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Notes for Brighton rehearsal 29 Aug 08

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on September 1, 2008 at 9:05:18 pm

Ecosonic notes Brighton 29/8/08


1. Ambient impro started the session.

 2. The eyebrow piece (high & low brow too) – or eyeconic. This came from the idea of how the face is used in communication. Eyebrows raised = play high/excited; normal = calm/joy/middle register; lowered = low/depresssed.

Interestingly it seemed that the ‘other’ player must mirror the eyebrow gestures otherwise it becomes eyebrow conducting, which the non-gesturer follows in a detached way.

3. Stimulus-response. 4 x responses: slide down, slide up, low sound, high sound. Stimulus were any abrupt outside sounds eg car door slamming.

4. ‘Eyeconic’ (Thomas’s name) eyebrow impro – recorded. One player invites the other to join in by raising their eyebrows and signals them to stop by lowering them. ]

Note: use of facial gesture was suggested by reading Stern (The First Relationship p13.) My question is can facial gesture be used in complex simultaneous playing to enable dialogue between players – ie. that it is used to stimulate interaction, signify appreciation/disapproval, discontinue an impro, etc. as in ordinary conversation? It would require all players being able to see each other’s faces and to keep scanning them to see whether they were being invited into a dialogue. It’s just a thought – but writing it like this I can conceive that it would be no simple matter and might


1. Whether to interupt or not? If stumulated to interrupt is it allowable or should the first player be allowed to finish?  Discussed the idea of a study or impro (depending on it’s musical fertility) that allows interruption but with a parameter that the player who is interrupted continues with their original idea when the interruption has ended. In other words the interruption doesn’t or alternatively put, is not allowed to change what is already being played.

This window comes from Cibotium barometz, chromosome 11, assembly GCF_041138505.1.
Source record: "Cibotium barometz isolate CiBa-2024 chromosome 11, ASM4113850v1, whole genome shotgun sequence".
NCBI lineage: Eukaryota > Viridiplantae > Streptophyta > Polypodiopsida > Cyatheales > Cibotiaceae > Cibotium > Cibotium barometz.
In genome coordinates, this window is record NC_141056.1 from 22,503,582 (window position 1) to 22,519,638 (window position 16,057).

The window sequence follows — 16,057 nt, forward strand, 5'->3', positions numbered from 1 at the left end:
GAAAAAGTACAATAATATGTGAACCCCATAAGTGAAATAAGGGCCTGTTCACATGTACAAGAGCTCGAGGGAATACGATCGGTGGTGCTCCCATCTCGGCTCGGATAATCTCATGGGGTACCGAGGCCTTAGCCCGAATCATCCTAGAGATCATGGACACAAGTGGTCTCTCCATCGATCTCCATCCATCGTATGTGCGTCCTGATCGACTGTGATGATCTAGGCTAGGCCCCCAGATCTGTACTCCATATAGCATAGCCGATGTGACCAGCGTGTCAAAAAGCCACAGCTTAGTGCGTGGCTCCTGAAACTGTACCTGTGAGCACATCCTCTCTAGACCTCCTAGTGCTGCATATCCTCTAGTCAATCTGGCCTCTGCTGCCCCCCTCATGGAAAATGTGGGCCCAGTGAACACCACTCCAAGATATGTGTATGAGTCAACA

(My thoughts post-rehearsal: As usual there is no easy or single answer to the question of interruption. From the point of view of conversation or dialogue it seems wrong not to listen to the flow of a player’s ideas before responding to them; rather than interrupt before the end – why should one person’s ideas take precedence over anothers? If the firs player’s ideas are stimulating then it’s worth waiting until they’ve finished? (Although this kind of interruption is typical in conversation). But  interruption without any checks to the point of everybody just doing what they want is all too typical of much improvisation – in fact for some this is what ‘free’ improvisation is – doing what you want when you want. In jazz the paramaters are created by choruses and solos. And this surely is the point. It depends on what parameters and goals are agreed before the impro begins. However, it can’t be denied that interuptions may not prove to be musically enriching. There is one more point to  – simultaneous playing, particularly without really responding to the other player is common practice, as is using other people’s ideas as a bouncing off point for one’s own and not really listening to them. Being stimulated to play something is not responding to someone else unless it is addressed to that person, otherwise it is simply responding to oneself -  at worst stimulation for self-indulgence but ….????

2. The desire/need for a child to interrupt (actually Thomas’s children)– to be included, to take over a conversation when they feel excluded/cut out.

3. We should explore aspects of chorusing (as described by Stern ‘The First Relationship’ p17) as bonding. (Harmony would seem to be a form of bonding in addition to its sensual sonic function).


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